THE DYNAMIC EARTH: A BLOG ABOUT GEOLOGY AND THE EARTH SCIENCES

Friday, November 7, 2008

Animals in the Field

Maybe professional industry geologists, like Brian, have gotten so soft sitting behind desks that they only associate with domestic mammals in the field. But here, in the grad school trenches, where life is hard and blood is cheap, we don't pansy around with animals that take orders from humans.

No sir, we roll WILD BURRO style, rocking the Death Valley with the O.G. of ungulates:



Awwwww...they're so cute! Who's a good burro? Who's a good burro then!?! You are a good burro!

5 comments:

BrianR said...

Did you guys get out of there okay? What a dangerous situation.

Btw, I am getting soft ... it's quite sad.

Eric said...

I'm not going to lie to Brian...I was scared. Scared for my life. Especially from the little burro in the middle. He had "mean eyes".

MuleKist / ErthMa said...

Eric, I am wondering as a (what did you say you were?) a biologists, geologist? Anyways, speakling of wild burros (and horses) on our public lands,...what do you think of environmental groups like Sierra Club, etc. (theres more) that want our wild horses and burros off of our public lands and believe they are the ones declimating our public rangelands?
Of course, it would do well to know that privately owned cattle grazing our public land out number the equines 200 to one.
Why cant the "wild-life" eco-biologists recognise the free-roaming wild horses are a part of Americas Heritage and are entitled to the land, "native species" or not?

Eric said...

Mulekist - I think that there are two levels of questions you are asking here.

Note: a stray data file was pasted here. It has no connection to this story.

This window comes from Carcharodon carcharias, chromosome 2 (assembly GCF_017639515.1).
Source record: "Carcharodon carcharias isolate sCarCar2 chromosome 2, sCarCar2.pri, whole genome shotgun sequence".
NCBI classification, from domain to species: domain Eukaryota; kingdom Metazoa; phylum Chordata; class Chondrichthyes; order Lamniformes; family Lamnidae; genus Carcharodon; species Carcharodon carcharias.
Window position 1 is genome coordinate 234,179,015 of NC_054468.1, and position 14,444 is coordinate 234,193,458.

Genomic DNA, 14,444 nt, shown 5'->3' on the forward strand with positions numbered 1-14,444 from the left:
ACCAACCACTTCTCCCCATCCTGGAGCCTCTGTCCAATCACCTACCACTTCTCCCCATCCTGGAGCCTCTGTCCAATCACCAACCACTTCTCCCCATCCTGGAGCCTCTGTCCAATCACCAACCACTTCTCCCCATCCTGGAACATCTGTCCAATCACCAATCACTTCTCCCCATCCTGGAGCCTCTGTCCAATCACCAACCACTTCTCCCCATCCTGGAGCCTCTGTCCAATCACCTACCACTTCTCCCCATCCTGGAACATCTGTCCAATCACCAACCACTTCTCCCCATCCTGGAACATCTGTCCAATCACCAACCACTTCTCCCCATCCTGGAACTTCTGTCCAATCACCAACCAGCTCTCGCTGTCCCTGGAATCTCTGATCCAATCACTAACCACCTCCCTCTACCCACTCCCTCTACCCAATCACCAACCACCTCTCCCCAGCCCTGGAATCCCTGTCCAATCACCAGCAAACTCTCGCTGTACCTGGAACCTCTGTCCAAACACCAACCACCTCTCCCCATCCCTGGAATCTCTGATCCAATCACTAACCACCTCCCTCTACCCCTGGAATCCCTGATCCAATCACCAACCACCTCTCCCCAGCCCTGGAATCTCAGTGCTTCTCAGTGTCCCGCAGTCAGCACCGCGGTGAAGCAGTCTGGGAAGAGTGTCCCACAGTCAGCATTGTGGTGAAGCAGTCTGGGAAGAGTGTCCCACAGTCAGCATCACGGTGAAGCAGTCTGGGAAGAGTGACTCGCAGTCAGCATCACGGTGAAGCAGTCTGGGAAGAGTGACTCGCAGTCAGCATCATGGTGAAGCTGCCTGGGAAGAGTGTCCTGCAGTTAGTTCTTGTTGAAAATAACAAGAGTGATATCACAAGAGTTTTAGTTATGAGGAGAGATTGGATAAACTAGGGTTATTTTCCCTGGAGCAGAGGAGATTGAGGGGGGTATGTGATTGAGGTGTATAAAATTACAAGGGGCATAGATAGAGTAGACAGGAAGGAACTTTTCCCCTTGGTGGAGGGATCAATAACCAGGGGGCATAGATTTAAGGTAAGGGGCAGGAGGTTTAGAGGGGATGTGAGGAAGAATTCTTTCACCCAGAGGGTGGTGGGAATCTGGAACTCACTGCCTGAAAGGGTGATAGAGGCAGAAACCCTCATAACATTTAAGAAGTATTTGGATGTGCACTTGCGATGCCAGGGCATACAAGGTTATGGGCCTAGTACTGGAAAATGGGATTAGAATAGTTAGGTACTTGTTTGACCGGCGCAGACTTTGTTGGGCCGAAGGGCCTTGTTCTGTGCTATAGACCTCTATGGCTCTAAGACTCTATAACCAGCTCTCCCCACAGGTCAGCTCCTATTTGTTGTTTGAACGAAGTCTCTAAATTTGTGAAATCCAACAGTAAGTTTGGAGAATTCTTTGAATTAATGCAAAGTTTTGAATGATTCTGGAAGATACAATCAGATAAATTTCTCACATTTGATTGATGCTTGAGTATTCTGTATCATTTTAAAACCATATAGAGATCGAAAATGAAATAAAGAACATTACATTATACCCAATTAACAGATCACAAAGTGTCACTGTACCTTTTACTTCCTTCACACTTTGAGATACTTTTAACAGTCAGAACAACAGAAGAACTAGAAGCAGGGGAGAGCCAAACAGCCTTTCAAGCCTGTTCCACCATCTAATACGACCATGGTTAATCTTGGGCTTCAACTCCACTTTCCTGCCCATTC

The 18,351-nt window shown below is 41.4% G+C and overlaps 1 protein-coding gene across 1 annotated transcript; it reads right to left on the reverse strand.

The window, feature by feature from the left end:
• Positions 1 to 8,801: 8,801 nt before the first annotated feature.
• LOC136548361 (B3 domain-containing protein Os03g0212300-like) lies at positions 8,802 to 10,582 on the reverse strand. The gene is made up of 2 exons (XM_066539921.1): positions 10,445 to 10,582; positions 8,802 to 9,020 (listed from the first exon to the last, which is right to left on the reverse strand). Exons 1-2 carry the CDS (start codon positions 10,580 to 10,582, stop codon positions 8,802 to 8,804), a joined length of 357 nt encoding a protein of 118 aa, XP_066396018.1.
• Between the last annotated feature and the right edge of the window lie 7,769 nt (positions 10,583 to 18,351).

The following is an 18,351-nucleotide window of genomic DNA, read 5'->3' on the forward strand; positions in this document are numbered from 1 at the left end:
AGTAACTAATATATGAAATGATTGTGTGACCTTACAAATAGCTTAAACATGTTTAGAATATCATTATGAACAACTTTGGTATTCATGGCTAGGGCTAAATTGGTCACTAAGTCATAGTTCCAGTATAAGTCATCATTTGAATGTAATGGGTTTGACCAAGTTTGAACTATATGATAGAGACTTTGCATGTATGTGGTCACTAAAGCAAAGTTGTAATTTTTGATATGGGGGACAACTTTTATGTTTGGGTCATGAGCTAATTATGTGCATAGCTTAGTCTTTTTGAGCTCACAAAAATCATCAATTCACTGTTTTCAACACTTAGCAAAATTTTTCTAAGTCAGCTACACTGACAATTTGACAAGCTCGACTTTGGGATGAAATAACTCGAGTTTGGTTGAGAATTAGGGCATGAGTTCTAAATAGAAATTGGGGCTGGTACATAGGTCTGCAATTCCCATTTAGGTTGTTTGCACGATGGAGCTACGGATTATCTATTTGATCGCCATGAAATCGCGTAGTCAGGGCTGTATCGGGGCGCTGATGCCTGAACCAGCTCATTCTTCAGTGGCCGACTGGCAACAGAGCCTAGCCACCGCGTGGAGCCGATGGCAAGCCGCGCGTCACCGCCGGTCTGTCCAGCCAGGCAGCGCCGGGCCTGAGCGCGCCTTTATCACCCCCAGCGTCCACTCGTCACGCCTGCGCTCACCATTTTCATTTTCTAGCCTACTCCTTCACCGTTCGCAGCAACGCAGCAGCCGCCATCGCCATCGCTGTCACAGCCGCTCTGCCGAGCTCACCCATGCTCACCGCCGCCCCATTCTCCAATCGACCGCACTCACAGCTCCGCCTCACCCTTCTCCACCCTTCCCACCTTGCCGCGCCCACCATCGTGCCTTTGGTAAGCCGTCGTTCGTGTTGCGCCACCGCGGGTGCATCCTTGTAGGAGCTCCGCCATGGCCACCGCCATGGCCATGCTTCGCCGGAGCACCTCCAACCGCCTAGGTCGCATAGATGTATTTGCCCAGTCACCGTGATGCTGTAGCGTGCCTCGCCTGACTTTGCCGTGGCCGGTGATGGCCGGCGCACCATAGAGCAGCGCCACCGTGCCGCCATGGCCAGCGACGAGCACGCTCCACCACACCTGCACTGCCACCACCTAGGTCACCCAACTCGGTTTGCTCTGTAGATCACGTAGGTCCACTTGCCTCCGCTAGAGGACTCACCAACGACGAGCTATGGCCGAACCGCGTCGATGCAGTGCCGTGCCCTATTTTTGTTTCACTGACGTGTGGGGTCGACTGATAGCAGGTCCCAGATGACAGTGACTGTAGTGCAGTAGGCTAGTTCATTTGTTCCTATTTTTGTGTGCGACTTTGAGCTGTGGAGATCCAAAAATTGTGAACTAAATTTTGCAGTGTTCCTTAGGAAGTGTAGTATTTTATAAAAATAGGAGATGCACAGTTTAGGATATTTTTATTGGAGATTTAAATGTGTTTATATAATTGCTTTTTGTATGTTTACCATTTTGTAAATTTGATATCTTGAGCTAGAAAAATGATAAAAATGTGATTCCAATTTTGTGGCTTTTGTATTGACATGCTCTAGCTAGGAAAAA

First, regarding the BLM rangeland managment strategy, I think both you and I can agree that it is really an abysmal plan, largely focused on managing private sector access to natural resources. Now, I don't have a problem with that (in theory); there are important mineral and hydrocarbon resources on public lands, and these need to be managed. My problem with the BLM is that this managment policy is largely a free-for-fall, anything-goes sort of system that places corporate intrests (including large ranching operations) ahead of everything else. There needs to be MUCH tighter oversight over public lands, for both environmental AS WELL AS economic reasons. Just look at SW Wyoming, which is pretty much been brutalized by the boom/bust cycle of petroleum prospecting and production, largely as a result of BLM policy. SO, on the whole, I think that BLM policies are poorly thought-out.

More specificially, the issue of wild horses; to me, this is one of the rare cases of the BLM being honest about it's intrests and goals. The BLM wants to manage rangelands for the cattle-industry (and, to a lesser extent, sheep), and the presence of OTHER large ungulates makes that difficult.

I think that this is another example of the BLM failing to protect the public lands; I would rather have the considerably more fairly delicate range-land set aside away from large herds OF ANYTHING. I don't want cows, but I also don't really want horses out there either, who compete with prong-horns and elk (in some cases).

Which I think gets to crux of the problem; free-range wild horses would decimate public lands without close population control. They have no natural predators, and are every bit as capable of cropping down praire and range grasses, resulting in the sage-brush covered over-grazed lands that one sees in much of eastern Montana. It is very unfortunate that so many horses have to be killed, which is why the USGS has undertaken long-term studies on sterilization and birth-control methods on horse-herds in the west.

Also, I think your argument regarding the "Heritage" of free-ranging horses is a little too romantic for such a delicate, scientific issue as ecosystem managment. What exactly is the "Heritage" you are talking about? The reintroduction of the horse to North America by the Spansih is, I think, an example of the disasterous imperialism that marked the beginning of the end of both the old rangelands ecosystem AS WELL AS the exterpation of much of the Native American culture in the west.

Mavis said...

Well, I do not actually imagine it is likely to have effect.